Until recently we had one of our spare 2-group Wegas on the kitchen counter (which was great for the coffee, not so great for the electricity bill!). Why? Because it’s awesome 🙂
At the moment we have an old school La Pavoni that we use to extract espresso for our Americanos, mostly because bigger equipment doesn’t last long until we put it to more serious work somewhere else. Otherwise we’re still fans of the good ol French Press, especially for testing our single origins.

What about coffee inspires you? Where does your passion come from and what keeps it going?

Probably the fact that it’s always changing: new trends, new ways of roasting and brewing, new crops… We love the fact that we haven’t “arrived”. So, as long as we have more to learn, experience and experiment with, we’ll continue to be inspired!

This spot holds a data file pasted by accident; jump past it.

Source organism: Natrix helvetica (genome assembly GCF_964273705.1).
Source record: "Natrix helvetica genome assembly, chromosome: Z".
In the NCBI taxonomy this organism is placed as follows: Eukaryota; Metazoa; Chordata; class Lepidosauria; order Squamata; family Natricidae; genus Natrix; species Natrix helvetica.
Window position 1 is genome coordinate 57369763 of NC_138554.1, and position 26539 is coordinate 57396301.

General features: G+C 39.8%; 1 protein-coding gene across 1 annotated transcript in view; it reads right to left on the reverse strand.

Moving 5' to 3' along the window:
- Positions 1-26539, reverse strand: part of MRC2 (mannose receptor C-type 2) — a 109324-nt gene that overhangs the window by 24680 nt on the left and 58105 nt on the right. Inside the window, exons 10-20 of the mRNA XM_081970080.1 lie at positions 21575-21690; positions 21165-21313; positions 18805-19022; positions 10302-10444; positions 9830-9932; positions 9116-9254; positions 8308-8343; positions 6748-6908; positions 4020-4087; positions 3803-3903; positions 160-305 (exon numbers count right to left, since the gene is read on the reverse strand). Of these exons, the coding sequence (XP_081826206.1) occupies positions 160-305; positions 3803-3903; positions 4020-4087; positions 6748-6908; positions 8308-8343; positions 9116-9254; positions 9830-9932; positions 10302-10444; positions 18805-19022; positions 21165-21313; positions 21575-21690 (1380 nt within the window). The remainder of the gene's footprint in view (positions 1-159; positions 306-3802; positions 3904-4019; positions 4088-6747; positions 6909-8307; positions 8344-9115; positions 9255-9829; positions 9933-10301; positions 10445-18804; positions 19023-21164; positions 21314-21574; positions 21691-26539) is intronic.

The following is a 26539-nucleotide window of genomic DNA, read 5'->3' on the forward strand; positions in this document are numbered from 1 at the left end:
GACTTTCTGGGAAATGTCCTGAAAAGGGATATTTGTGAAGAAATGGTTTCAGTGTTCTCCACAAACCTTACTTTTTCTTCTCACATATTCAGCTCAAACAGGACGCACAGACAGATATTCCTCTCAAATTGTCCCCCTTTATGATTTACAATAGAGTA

Thanks baseline coffee team, for your time answering my questions as well as providing me with a coffice whilst I was in Cape Town. 

Bad coffee shouldn’t happen to good people… So if you’re visiting Cape Town, make sure you take some time to venture off the beaten path, get to Woodstock and visit the Mason’s Press, for a coffee break at baseline coffee followed by a delicious gelato a few steps further at Moro Gelato, or a gelato first followed by a great coffee!


baseline coffee (homepage)

baseline coffee (instagram)

baseline coffee (Facebook)

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Coffee Talk “pura vida” – Meet Juan Carlos, barista at Cafeoteca (San Jose)